Ben Saul

Nota: Este archivo abarca los artículos publicados por el autor desde el 1 de diciembre de 2007. Para fechas anteriores realice una búsqueda entrecomillando su nombre.

The families of the slain Australian soldiers firmly oppose Hekmatullah’s release. © Dave Hunt / AAP

An Afghan soldier convicted of murdering three Australian soldiers is among six high-value prisoners who have been flown to Qatar ahead of the September peace talks between the Taliban and Afghan government. Hekmatullah has spent seven years in jail after killing the three soldiers he worked with in 2012 — Lance Corporal Stjepan Milosevic, Sapper James Martin and Private Robert Poate.

For a long time, the Afghan government vowed not to free 600 prisoners it considered too dangerous, including murderers and foreign fighters. Afghan President Ashraf Ghani called them a “danger” to the world. But last month, an assembly of Afghan elders, community leaders and politicians called a “loya jirga” approved the release of the last 400 Taliban captives and hundreds have been set free.…  Seguir leyendo »

The United States’ recent cruise missile strikes on a Syrian airfield, in response to Syria’s presumed use of chemical weapons (sarin) at Khan Sheikhoun (which killed at least 87 people), were politically well-received by some – but contrary to international law. The US was not acting in self-defence against an armed attack by Syria, pursuant to Article 51 of the UN Charter. The UN Security Council had not authorized military force to restore international security under Chapter VII of the Charter.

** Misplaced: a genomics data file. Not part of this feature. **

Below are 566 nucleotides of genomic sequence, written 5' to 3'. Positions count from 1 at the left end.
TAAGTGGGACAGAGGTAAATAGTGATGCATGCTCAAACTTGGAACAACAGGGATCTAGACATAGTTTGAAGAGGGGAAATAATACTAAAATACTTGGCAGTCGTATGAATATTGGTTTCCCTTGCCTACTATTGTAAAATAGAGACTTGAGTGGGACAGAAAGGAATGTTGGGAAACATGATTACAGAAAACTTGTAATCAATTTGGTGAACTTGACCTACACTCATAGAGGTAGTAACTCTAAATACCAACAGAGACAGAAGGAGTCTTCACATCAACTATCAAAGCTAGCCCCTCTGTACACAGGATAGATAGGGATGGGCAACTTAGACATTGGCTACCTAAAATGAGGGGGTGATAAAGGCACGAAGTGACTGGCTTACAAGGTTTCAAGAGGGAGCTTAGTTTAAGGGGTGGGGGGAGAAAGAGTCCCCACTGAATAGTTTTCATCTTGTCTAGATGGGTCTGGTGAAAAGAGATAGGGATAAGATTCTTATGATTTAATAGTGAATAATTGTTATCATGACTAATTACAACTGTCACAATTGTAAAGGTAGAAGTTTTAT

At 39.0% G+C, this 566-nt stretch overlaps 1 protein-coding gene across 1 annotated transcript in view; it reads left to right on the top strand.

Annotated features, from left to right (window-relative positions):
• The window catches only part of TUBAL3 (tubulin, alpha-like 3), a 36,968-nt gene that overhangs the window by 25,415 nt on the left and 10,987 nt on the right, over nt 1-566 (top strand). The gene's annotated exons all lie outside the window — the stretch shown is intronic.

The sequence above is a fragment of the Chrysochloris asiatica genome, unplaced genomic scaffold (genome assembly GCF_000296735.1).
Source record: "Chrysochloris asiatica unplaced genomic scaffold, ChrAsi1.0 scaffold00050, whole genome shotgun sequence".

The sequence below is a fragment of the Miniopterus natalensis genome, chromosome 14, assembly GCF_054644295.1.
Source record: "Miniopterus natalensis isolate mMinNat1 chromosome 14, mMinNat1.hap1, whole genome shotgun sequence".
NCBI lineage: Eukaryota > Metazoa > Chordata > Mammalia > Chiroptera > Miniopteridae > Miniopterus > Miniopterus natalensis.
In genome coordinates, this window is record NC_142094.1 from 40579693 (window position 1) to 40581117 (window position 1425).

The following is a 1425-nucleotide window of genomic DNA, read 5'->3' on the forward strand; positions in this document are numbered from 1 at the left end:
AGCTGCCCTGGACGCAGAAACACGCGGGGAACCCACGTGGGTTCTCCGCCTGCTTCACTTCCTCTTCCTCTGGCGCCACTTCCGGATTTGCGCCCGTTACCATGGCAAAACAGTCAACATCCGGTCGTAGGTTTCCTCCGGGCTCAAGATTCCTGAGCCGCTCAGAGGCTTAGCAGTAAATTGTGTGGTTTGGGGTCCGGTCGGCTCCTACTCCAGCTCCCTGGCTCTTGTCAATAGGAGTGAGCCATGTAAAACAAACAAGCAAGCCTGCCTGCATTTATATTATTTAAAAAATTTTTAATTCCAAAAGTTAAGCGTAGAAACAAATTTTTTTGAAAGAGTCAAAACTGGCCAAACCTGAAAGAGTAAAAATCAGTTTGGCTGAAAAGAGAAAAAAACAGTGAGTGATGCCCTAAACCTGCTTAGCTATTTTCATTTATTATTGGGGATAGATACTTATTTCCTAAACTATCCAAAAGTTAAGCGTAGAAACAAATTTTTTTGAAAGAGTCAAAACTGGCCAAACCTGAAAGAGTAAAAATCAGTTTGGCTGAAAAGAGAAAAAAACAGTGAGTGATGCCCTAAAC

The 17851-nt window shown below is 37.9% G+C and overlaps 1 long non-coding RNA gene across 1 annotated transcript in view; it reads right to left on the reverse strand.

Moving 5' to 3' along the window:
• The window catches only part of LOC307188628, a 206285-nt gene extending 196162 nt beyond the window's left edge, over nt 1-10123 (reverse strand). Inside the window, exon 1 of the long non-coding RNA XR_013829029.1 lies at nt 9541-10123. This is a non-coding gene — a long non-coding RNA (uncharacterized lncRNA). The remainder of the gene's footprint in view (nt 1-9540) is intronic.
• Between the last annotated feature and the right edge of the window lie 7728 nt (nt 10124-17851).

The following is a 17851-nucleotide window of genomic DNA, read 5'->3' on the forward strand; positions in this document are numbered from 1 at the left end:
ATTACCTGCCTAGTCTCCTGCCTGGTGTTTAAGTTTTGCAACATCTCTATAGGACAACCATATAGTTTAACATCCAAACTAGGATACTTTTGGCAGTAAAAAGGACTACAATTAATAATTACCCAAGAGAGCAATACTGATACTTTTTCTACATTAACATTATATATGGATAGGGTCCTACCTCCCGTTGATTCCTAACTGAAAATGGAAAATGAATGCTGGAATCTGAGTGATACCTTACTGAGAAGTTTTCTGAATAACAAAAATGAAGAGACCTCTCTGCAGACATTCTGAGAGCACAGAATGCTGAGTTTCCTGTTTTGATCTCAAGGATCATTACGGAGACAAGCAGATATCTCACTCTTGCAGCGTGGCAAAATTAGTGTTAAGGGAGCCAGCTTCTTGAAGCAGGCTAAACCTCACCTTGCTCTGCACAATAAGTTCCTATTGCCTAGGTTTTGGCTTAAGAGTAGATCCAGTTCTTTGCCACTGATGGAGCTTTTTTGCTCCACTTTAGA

Other than self-defence or Security Council authorisation, there are no universally accepted exceptions to the prohibition on military force in Article 2(4) of the UN Charter.…  Seguir leyendo »

White Helmets search for victims amid the rubble of a destroyed building in Aleppo. Photo by Getty Images.

In May 2014 an attempt to refer the situation in Syria to the International Criminal Court (ICC) was vetoed by Russia and China. Since then, war crimes and crimes against humanity have escalated.

Civilians have been bombarded by chemical weapons, cluster munitions, incendiary devices and barrel bombs. Cities have been starved in medieval sieges, doctors and hospitals systematically attacked, food convoys obliterated or obstructed, and courageous rescuers like the Syrian ‘White Helmets’ deliberately killed. Thousands have been tortured or enslaved.

As one Free Syrian Army fighter said, inside Syria ‘it is like the apocalypse, the end of days’. It also feels like the last gasp of international humanitarian law and a return to a more primitive law of unbridled necessity.…  Seguir leyendo »

On a remote, sunny island, some 52 people have been detained for up to nearly five years without trial on secret evidence, with no prospect of release. A series of suicide attempts since 2012 speaks to their profound suffering. One man attempted to hang himself with a bedsheet. Another tried to electrocute himself. Another drank bleach. Another cut himself and used his blood to leave a message on a wall. All remain in detention; the government dismisses them as attention-seekers.

The island is not Cuba, where the United States holds inmates at its prison at Guantánamo Bay, but Australia. Over a decade after 9/11, the long shadow on human rights cast by America’s “war on terror” has extended to one of the world’s most peaceful corners.…  Seguir leyendo »